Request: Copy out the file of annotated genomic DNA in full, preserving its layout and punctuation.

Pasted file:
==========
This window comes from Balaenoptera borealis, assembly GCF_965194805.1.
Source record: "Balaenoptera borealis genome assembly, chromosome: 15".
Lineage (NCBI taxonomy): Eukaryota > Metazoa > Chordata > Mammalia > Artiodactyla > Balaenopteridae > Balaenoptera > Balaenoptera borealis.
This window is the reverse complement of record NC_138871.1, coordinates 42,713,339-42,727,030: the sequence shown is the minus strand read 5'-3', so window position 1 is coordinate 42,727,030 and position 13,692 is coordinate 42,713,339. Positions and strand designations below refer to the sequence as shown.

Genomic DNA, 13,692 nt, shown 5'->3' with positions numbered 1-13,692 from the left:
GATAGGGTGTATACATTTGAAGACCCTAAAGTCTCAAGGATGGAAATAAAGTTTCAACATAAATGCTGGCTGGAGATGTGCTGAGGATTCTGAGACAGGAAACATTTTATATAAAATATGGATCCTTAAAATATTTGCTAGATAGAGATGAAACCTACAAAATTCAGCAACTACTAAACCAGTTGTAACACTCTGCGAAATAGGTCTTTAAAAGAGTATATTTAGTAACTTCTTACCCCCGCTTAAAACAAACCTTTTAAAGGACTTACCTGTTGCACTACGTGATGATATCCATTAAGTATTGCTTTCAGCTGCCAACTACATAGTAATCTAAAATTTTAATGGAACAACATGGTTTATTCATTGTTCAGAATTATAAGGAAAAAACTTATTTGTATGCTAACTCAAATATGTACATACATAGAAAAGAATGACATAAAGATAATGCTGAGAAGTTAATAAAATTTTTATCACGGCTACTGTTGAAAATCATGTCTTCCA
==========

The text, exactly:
This window comes from Balaenoptera borealis, assembly GCF_965194805.1.
Source record: "Balaenoptera borealis genome assembly, chromosome: 15".
Lineage (NCBI taxonomy): Eukaryota > Metazoa > Chordata > Mammalia > Artiodactyla > Balaenopteridae > Balaenoptera > Balaenoptera borealis.
This window is the reverse complement of record NC_138871.1, coordinates 42,713,339-42,727,030: the sequence shown is the minus strand read 5'-3', so window position 1 is coordinate 42,727,030 and position 13,692 is coordinate 42,713,339. Positions and strand designations below refer to the sequence as shown.

Genomic DNA, 13,692 nt, shown 5'->3' with positions numbered 1-13,692 from the left:
GATAGGGTGTATACATTTGAAGACCCTAAAGTCTCAAGGATGGAAATAAAGTTTCAACATAAATGCTGGCTGGAGATGTGCTGAGGATTCTGAGACAGGAAACATTTTATATAAAATATGGATCCTTAAAATATTTGCTAGATAGAGATGAAACCTACAAAATTCAGCAACTACTAAACCAGTTGTAACACTCTGCGAAATAGGTCTTTAAAAGAGTATATTTAGTAACTTCTTACCCCCGCTTAAAACAAACCTTTTAAAGGACTTACCTGTTGCACTACGTGATGATATCCATTAAGTATTGCTTTCAGCTGCCAACTACATAGTAATCTAAAATTTTAATGGAACAACATGGTTTATTCATTGTTCAGAATTATAAGGAAAAAACTTATTTGTATGCTAACTCAAATATGTACATACATAGAAAAGAATGACATAAAGATAATGCTGAGAAGTTAATAAAATTTTTATCACGGCTACTGTTGAAAATCATGTCTTCCA